In his pre-Budget statement last week, Brown ruled that tax relief would not be allowed on residential property going into SIPPs.For over a year lenders, brokers and property companies have been putting costly plans into place to capitalise on this now lost opportunity. It’s impossible to calculate a figure but it doubtless runs into millions of pounds that have been wasted by providers in setting up products and promoting services. It was astonishing that a Labour government introduced such a scheme in the first place. But to pull it so late in the day? It was, quite frankly, shameful and disgraceful. Indeed, it was nothing other than cowardly. And this from a would-be Prime Minister. Coming the day before David Cameron was elected to lead the Conservative Party some could also call it brave. As Ray Boulger, senior technical manager at Charcol, says in this week’s pre-Budget coverage starting on page 7: “To change plans at the 11th hour, four months before the new rules are due to start, is gross incompetence. Brown should have done his homework properly before announcing the plans. If we can’t trust what the chancellor says it calls into question his suitability as the next Prime Minister.” Also related to the pre-Budget statement, there is growing concern that the government’s shared equity scheme could have serious implications for the economy if there were to be a housing downturn. Just three lenders have signed up to the scheme to help first-time buyers which effectively allows the government to play property investor – and thus expose itself to the risk of negative equity at a cost that would be borne by us all. Come 2009, it surely must be time for a change.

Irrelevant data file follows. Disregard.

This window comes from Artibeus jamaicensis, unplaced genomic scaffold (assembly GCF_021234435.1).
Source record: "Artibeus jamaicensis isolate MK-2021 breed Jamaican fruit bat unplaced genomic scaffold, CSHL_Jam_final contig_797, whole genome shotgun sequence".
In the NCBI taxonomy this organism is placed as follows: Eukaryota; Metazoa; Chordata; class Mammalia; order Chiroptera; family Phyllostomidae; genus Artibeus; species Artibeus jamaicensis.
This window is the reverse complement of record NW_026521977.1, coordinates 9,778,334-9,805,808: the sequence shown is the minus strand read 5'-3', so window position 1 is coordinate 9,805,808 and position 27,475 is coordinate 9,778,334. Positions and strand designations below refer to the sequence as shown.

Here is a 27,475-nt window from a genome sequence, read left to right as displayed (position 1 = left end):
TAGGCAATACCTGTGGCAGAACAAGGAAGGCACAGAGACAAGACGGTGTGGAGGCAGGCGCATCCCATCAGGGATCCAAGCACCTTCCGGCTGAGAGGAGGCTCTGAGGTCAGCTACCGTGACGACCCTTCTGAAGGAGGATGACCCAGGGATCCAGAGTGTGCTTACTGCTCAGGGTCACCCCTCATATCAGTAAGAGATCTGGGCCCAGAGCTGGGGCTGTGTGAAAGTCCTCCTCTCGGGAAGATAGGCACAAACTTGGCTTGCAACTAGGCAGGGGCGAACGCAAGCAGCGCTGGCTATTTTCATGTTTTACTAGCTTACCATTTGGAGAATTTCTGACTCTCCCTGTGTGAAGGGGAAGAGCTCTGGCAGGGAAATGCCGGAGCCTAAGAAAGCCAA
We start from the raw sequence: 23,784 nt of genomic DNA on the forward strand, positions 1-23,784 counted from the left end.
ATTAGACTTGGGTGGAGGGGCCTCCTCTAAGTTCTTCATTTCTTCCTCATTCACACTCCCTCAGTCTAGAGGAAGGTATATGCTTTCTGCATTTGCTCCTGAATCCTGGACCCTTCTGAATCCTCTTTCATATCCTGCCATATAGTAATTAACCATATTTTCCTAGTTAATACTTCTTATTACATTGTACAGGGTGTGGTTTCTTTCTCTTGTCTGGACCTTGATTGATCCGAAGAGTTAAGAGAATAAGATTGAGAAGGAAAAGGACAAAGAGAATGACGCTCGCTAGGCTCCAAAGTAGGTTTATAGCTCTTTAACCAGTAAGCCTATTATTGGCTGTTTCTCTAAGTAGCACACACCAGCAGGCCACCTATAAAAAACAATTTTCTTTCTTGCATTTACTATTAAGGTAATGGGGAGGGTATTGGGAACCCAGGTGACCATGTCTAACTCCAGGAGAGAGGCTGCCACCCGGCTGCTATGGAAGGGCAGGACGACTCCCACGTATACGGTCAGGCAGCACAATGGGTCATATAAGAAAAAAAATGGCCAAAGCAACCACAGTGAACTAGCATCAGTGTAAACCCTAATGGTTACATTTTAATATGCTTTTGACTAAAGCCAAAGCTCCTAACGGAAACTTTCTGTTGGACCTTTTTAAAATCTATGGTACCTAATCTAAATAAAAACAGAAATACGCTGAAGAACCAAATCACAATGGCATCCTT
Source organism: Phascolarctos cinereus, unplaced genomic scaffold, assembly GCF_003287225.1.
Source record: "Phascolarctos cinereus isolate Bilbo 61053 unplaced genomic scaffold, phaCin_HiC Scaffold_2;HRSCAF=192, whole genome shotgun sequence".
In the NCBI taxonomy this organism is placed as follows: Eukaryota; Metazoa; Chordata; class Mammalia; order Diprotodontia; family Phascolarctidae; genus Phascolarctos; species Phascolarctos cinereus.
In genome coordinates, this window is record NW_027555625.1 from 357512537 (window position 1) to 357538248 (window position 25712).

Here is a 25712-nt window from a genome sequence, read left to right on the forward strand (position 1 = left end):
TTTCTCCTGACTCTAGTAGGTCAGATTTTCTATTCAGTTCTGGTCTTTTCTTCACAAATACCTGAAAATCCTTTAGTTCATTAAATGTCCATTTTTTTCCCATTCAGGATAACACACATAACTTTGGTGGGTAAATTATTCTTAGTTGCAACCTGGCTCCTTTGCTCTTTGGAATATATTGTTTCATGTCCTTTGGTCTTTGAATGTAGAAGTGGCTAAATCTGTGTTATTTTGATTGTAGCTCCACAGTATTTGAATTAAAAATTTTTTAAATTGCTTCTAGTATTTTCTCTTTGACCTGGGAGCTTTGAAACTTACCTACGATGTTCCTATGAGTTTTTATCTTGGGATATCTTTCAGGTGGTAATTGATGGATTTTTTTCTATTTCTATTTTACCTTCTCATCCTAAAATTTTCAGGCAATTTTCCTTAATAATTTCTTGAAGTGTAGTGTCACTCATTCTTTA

It was an act of gross incompetence. A move that defied belief. We are of course talking about chancellor Gordon Brown\'s amazing U-turn on placing residential property in self-invested personal pensions.